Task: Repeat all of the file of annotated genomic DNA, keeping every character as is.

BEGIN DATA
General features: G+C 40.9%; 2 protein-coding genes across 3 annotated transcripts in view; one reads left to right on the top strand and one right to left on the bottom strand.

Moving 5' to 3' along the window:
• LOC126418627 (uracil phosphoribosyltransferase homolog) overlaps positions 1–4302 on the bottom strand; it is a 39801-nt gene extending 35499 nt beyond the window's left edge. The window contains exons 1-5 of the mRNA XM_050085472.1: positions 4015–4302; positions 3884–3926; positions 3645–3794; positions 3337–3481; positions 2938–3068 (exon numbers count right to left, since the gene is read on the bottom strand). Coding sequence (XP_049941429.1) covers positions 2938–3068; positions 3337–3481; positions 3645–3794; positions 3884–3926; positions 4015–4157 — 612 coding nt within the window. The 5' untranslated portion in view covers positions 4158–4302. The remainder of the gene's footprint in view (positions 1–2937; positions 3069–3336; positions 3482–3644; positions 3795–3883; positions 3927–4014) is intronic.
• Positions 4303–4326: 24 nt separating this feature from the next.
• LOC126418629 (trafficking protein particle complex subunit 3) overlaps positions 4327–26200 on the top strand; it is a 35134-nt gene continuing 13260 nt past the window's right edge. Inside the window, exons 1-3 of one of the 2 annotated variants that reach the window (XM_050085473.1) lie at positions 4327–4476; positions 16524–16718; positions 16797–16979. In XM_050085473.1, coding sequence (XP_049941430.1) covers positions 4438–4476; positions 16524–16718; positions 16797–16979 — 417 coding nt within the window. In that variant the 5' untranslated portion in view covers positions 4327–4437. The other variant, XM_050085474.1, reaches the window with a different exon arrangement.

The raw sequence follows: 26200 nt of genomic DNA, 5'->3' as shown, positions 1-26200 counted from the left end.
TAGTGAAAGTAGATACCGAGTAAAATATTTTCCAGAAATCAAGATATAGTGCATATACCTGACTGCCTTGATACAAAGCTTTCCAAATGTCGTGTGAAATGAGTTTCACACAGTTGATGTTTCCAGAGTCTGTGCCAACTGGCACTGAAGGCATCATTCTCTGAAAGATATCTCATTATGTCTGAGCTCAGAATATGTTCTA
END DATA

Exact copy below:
General features: G+C 40.9%; 2 protein-coding genes across 3 annotated transcripts in view; one reads left to right on the top strand and one right to left on the bottom strand.

Moving 5' to 3' along the window:
• LOC126418627 (uracil phosphoribosyltransferase homolog) overlaps positions 1–4302 on the bottom strand; it is a 39801-nt gene extending 35499 nt beyond the window's left edge. The window contains exons 1-5 of the mRNA XM_050085472.1: positions 4015–4302; positions 3884–3926; positions 3645–3794; positions 3337–3481; positions 2938–3068 (exon numbers count right to left, since the gene is read on the bottom strand). Coding sequence (XP_049941429.1) covers positions 2938–3068; positions 3337–3481; positions 3645–3794; positions 3884–3926; positions 4015–4157 — 612 coding nt within the window. The 5' untranslated portion in view covers positions 4158–4302. The remainder of the gene's footprint in view (positions 1–2937; positions 3069–3336; positions 3482–3644; positions 3795–3883; positions 3927–4014) is intronic.
• Positions 4303–4326: 24 nt separating this feature from the next.
• LOC126418629 (trafficking protein particle complex subunit 3) overlaps positions 4327–26200 on the top strand; it is a 35134-nt gene continuing 13260 nt past the window's right edge. Inside the window, exons 1-3 of one of the 2 annotated variants that reach the window (XM_050085473.1) lie at positions 4327–4476; positions 16524–16718; positions 16797–16979. In XM_050085473.1, coding sequence (XP_049941430.1) covers positions 4438–4476; positions 16524–16718; positions 16797–16979 — 417 coding nt within the window. In that variant the 5' untranslated portion in view covers positions 4327–4437. The other variant, XM_050085474.1, reaches the window with a different exon arrangement.

The raw sequence follows: 26200 nt of genomic DNA, 5'->3' as shown, positions 1-26200 counted from the left end.
TAGTGAAAGTAGATACCGAGTAAAATATTTTCCAGAAATCAAGATATAGTGCATATACCTGACTGCCTTGATACAAAGCTTTCCAAATGTCGTGTGAAATGAGTTTCACACAGTTGATGTTTCCAGAGTCTGTGCCAACTGGCACTGAAGGCATCATTCTCTGAAAGATATCTCATTATGTCTGAGCTCAGAATATGTTCTA